I making a big assumption here in that what I post, as a beginner will be of interest...now... but let me dream a bit ;) If I post some code would you prefer to see equates like

    RegWork       EQU eax   ;Work register
    RegHeapBottom EQU edi   ;Index of last element in heap
    RegHeapTop    EQU esi   ;Index of first element in heap
    RegParentNode EQU ebx   ;Index of current parent node
    RegBigChild   EQU ecx   ;Index of current child node
    RegLeftChild  EQU ecx   ;Index of current child node
    RegRightChild EQU ebx   ;Index of current child node
    RegValueHold  EQU edx   ;Pointer/value of heap top for chained swaps
    RegArrayBase  EQU es    ;Base of array using a 1-Origin

    ;---------------------------------------------------------------------
    ;Set array to 1-Origin as the classic method requires
    ;---------------------------------------------------------------------
    mov RegWork,        arrayPtr
    mov RegHeapBottom,  RegWork
    sub RegWork,        4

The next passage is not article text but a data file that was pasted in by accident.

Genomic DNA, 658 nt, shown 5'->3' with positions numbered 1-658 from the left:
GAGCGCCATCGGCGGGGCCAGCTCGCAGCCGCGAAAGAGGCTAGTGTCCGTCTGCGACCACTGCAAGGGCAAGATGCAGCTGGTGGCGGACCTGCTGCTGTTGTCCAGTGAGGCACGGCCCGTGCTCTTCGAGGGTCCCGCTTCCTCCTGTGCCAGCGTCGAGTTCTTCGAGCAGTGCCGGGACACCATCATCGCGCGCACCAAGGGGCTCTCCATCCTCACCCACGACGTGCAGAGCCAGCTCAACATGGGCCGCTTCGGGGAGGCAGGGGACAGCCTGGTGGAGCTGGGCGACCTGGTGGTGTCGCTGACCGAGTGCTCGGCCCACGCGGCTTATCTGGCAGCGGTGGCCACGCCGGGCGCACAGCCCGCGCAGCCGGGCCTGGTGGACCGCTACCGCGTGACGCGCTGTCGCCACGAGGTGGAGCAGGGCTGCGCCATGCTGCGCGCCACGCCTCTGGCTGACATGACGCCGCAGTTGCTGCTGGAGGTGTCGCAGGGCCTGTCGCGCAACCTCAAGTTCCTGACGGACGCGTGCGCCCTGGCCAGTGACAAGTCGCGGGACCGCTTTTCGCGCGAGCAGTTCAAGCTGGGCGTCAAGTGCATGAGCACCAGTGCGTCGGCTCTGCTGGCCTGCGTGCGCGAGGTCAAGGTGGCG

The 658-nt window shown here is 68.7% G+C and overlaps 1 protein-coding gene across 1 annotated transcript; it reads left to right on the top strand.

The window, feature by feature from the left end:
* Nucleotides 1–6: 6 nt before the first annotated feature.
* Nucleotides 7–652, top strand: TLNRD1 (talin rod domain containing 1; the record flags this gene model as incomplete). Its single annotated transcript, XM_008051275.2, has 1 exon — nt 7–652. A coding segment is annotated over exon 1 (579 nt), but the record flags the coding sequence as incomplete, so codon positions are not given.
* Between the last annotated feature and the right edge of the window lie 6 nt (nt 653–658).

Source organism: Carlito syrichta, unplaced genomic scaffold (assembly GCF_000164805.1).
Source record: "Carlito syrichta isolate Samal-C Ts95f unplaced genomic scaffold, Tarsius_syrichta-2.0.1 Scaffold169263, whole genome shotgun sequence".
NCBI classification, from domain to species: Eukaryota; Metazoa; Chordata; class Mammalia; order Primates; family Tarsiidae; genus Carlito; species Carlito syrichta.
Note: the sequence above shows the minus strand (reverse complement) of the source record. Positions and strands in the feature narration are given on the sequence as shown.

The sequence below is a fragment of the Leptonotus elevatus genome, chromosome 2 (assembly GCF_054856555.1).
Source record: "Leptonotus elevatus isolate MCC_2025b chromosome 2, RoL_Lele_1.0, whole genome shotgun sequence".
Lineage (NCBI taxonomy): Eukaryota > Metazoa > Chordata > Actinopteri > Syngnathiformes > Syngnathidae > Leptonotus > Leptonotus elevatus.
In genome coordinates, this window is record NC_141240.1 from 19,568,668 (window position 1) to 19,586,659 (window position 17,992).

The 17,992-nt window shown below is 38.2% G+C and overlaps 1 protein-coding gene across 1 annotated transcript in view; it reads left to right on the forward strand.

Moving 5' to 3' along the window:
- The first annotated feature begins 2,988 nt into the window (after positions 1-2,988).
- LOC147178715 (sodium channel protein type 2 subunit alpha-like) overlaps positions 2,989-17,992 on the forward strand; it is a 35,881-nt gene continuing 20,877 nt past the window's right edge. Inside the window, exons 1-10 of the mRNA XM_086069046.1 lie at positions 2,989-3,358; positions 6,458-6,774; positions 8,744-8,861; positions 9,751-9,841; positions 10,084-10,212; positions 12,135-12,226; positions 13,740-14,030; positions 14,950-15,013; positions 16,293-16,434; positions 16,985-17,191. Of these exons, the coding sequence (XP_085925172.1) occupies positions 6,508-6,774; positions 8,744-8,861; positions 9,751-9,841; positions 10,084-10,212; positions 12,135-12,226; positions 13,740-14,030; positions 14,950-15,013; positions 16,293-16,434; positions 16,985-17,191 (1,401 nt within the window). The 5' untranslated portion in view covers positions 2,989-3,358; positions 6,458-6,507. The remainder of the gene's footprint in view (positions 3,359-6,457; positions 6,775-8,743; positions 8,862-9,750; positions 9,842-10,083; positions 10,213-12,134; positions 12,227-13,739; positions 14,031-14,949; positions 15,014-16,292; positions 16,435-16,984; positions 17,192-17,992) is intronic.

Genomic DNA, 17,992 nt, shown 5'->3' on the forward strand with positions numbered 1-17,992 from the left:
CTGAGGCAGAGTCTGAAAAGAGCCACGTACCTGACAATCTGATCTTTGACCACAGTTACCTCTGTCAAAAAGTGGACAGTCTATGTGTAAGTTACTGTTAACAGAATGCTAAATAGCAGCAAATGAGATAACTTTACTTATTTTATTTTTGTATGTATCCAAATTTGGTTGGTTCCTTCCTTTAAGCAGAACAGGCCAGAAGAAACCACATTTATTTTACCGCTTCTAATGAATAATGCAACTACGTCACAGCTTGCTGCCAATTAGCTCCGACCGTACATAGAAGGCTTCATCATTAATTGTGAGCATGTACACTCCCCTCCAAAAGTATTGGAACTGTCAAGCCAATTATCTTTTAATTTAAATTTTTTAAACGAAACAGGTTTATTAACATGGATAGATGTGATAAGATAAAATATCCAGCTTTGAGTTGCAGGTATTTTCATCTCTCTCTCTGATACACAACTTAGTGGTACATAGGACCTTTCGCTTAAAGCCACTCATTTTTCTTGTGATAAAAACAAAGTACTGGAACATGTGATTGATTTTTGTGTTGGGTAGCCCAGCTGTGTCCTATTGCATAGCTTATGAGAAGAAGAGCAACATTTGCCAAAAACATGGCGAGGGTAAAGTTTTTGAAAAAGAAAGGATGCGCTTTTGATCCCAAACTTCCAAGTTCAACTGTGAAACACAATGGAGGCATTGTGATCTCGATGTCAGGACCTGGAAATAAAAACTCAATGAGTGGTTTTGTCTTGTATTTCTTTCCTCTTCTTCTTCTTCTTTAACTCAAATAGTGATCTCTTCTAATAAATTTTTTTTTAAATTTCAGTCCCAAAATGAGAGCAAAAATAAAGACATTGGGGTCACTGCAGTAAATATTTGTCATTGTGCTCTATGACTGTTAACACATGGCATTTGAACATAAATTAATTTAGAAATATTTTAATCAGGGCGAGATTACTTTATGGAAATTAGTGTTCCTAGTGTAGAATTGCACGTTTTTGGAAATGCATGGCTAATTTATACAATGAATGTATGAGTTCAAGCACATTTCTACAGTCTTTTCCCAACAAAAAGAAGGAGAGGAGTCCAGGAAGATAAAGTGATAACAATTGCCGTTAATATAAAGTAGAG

mov RegArrayBase,   RegWork
This is helping me juggle registers... I want MORE REGISTERS :( ... but that may not be easy on the eyes. Or should I abandon these shenanigans for a more direct

    mov eax,  arrayPtr
    mov edi,  eax
    sub eax,  4
    mov es,   eax
Thought I'd ask before I REALLY start to clutter your boards with... well ... my normal shenanigans :D
Posted on 2001-04-09 22:10:00 by rafe
I only use the direct method. The indirect method with the equates easily cause conflicts between pieces of code and the use of the registers is not clear. I do use it with microcontroller programming though but then you have many registers named r0 to rXXX so then it's easier to define names. Thomas
Posted on 2001-04-10 15:43:00 by Thomas
Agreed Thomas. In some micro's, where there are ONLY registers (and no seperate RAM storage, just more registers), it makes mucho sense to name the registers, EXCEPT whatever the working register is (W in PICish)In fact, many other special registers (like output pin direction) came already aliased in the inc file. For an x86, it's too easy to confuse a register with a memory address like this. Or forget registers are transient things, one API call and they are gone. (Last night I had a MUCH longer reply here. It got ete by the computer demon)
Posted on 2001-04-10 19:47:00 by Ernie